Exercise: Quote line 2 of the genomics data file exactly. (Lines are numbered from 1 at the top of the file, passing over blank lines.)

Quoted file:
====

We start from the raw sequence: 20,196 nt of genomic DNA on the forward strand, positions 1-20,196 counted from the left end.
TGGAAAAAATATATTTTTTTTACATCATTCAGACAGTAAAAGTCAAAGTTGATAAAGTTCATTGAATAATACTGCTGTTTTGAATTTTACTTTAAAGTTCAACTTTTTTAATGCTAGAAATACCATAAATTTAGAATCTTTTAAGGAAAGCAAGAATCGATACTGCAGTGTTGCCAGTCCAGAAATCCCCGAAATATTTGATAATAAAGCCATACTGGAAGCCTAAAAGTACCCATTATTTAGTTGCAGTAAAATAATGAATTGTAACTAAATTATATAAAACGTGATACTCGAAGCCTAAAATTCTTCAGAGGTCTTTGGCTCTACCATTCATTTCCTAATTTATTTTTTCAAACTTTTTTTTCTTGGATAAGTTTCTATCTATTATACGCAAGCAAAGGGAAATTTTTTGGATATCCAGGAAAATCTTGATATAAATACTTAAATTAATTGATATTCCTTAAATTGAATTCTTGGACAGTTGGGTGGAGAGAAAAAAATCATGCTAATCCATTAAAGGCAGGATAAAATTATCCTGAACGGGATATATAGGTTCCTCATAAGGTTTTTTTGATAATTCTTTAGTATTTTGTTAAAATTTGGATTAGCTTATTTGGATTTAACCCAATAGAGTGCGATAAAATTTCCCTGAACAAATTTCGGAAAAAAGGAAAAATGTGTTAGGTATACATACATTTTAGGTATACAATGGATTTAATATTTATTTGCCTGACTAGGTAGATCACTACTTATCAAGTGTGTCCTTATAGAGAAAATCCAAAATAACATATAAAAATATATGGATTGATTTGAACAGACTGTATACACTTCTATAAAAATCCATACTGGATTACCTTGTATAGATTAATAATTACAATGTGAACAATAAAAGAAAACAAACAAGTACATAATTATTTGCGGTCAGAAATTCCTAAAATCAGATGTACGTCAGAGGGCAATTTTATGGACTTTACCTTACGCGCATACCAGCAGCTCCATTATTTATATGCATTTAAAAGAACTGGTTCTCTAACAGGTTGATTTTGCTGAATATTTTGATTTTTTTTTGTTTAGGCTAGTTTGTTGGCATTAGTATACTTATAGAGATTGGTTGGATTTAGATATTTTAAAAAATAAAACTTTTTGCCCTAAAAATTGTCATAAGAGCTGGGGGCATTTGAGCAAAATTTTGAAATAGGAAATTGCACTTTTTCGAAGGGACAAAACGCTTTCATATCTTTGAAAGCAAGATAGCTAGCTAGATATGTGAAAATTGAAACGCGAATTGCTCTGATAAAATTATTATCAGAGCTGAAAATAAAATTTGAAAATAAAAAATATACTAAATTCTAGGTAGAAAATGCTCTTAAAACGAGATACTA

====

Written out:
TGGAAAAAATATATTTTTTTTACATCATTCAGACAGTAAAAGTCAAAGTTGATAAAGTTCATTGAATAATACTGCTGTTTTGAATTTTACTTTAAAGTTCAACTTTTTTAATGCTAGAAATACCATAAATTTAGAATCTTTTAAGGAAAGCAAGAATCGATACTGCAGTGTTGCCAGTCCAGAAATCCCCGAAATATTTGATAATAAAGCCATACTGGAAGCCTAAAAGTACCCATTATTTAGTTGCAGTAAAATAATGAATTGTAACTAAATTATATAAAACGTGATACTCGAAGCCTAAAATTCTTCAGAGGTCTTTGGCTCTACCATTCATTTCCTAATTTATTTTTTCAAACTTTTTTTTCTTGGATAAGTTTCTATCTATTATACGCAAGCAAAGGGAAATTTTTTGGATATCCAGGAAAATCTTGATATAAATACTTAAATTAATTGATATTCCTTAAATTGAATTCTTGGACAGTTGGGTGGAGAGAAAAAAATCATGCTAATCCATTAAAGGCAGGATAAAATTATCCTGAACGGGATATATAGGTTCCTCATAAGGTTTTTTTGATAATTCTTTAGTATTTTGTTAAAATTTGGATTAGCTTATTTGGATTTAACCCAATAGAGTGCGATAAAATTTCCCTGAACAAATTTCGGAAAAAAGGAAAAATGTGTTAGGTATACATACATTTTAGGTATACAATGGATTTAATATTTATTTGCCTGACTAGGTAGATCACTACTTATCAAGTGTGTCCTTATAGAGAAAATCCAAAATAACATATAAAAATATATGGATTGATTTGAACAGACTGTATACACTTCTATAAAAATCCATACTGGATTACCTTGTATAGATTAATAATTACAATGTGAACAATAAAAGAAAACAAACAAGTACATAATTATTTGCGGTCAGAAATTCCTAAAATCAGATGTACGTCAGAGGGCAATTTTATGGACTTTACCTTACGCGCATACCAGCAGCTCCATTATTTATATGCATTTAAAAGAACTGGTTCTCTAACAGGTTGATTTTGCTGAATATTTTGATTTTTTTTTGTTTAGGCTAGTTTGTTGGCATTAGTATACTTATAGAGATTGGTTGGATTTAGATATTTTAAAAAATAAAACTTTTTGCCCTAAAAATTGTCATAAGAGCTGGGGGCATTTGAGCAAAATTTTGAAATAGGAAATTGCACTTTTTCGAAGGGACAAAACGCTTTCATATCTTTGAAAGCAAGATAGCTAGCTAGATATGTGAAAATTGAAACGCGAATTGCTCTGATAAAATTATTATCAGAGCTGAAAATAAAATTTGAAAATAAAAAATATACTAAATTCTAGGTAGAAAATGCTCTTAAAACGAGATACTA